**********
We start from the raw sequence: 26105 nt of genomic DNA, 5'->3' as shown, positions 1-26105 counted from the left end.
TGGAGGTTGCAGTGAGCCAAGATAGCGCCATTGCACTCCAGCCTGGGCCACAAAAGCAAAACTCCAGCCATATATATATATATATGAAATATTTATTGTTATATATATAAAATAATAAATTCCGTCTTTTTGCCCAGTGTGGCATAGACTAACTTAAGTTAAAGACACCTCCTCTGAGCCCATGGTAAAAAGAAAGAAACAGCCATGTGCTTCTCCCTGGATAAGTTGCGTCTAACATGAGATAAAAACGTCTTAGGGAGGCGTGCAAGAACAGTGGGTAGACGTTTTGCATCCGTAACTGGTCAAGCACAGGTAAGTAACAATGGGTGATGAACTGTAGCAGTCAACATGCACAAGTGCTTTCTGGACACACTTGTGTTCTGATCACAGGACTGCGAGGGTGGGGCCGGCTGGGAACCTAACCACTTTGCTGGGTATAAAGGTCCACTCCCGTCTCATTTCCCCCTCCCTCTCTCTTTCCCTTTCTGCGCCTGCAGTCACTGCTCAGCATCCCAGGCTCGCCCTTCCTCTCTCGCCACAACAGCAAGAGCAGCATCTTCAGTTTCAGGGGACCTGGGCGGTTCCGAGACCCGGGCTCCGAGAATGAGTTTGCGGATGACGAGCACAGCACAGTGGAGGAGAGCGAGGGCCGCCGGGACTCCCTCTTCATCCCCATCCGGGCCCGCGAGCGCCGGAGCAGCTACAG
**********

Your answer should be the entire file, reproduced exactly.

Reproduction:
We start from the raw sequence: 26105 nt of genomic DNA, 5'->3' as shown, positions 1-26105 counted from the left end.
TGGAGGTTGCAGTGAGCCAAGATAGCGCCATTGCACTCCAGCCTGGGCCACAAAAGCAAAACTCCAGCCATATATATATATATATGAAATATTTATTGTTATATATATAAAATAATAAATTCCGTCTTTTTGCCCAGTGTGGCATAGACTAACTTAAGTTAAAGACACCTCCTCTGAGCCCATGGTAAAAAGAAAGAAACAGCCATGTGCTTCTCCCTGGATAAGTTGCGTCTAACATGAGATAAAAACGTCTTAGGGAGGCGTGCAAGAACAGTGGGTAGACGTTTTGCATCCGTAACTGGTCAAGCACAGGTAAGTAACAATGGGTGATGAACTGTAGCAGTCAACATGCACAAGTGCTTTCTGGACACACTTGTGTTCTGATCACAGGACTGCGAGGGTGGGGCCGGCTGGGAACCTAACCACTTTGCTGGGTATAAAGGTCCACTCCCGTCTCATTTCCCCCTCCCTCTCTCTTTCCCTTTCTGCGCCTGCAGTCACTGCTCAGCATCCCAGGCTCGCCCTTCCTCTCTCGCCACAACAGCAAGAGCAGCATCTTCAGTTTCAGGGGACCTGGGCGGTTCCGAGACCCGGGCTCCGAGAATGAGTTTGCGGATGACGAGCACAGCACAGTGGAGGAGAGCGAGGGCCGCCGGGACTCCCTCTTCATCCCCATCCGGGCCCGCGAGCGCCGGAGCAGCTACAG